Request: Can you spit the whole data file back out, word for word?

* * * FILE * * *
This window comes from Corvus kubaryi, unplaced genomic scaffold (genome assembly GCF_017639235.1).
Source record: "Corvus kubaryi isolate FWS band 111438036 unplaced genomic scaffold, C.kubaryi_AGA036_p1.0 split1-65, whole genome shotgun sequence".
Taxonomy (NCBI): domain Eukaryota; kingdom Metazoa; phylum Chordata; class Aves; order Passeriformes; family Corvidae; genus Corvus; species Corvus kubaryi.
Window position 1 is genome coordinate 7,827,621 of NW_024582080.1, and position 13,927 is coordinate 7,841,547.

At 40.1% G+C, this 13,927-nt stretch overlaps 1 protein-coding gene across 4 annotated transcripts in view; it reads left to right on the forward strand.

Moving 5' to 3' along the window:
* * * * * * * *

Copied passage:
This window comes from Corvus kubaryi, unplaced genomic scaffold (genome assembly GCF_017639235.1).
Source record: "Corvus kubaryi isolate FWS band 111438036 unplaced genomic scaffold, C.kubaryi_AGA036_p1.0 split1-65, whole genome shotgun sequence".
Taxonomy (NCBI): domain Eukaryota; kingdom Metazoa; phylum Chordata; class Aves; order Passeriformes; family Corvidae; genus Corvus; species Corvus kubaryi.
Window position 1 is genome coordinate 7,827,621 of NW_024582080.1, and position 13,927 is coordinate 7,841,547.

At 40.1% G+C, this 13,927-nt stretch overlaps 1 protein-coding gene across 4 annotated transcripts in view; it reads left to right on the forward strand.

Moving 5' to 3' along the window: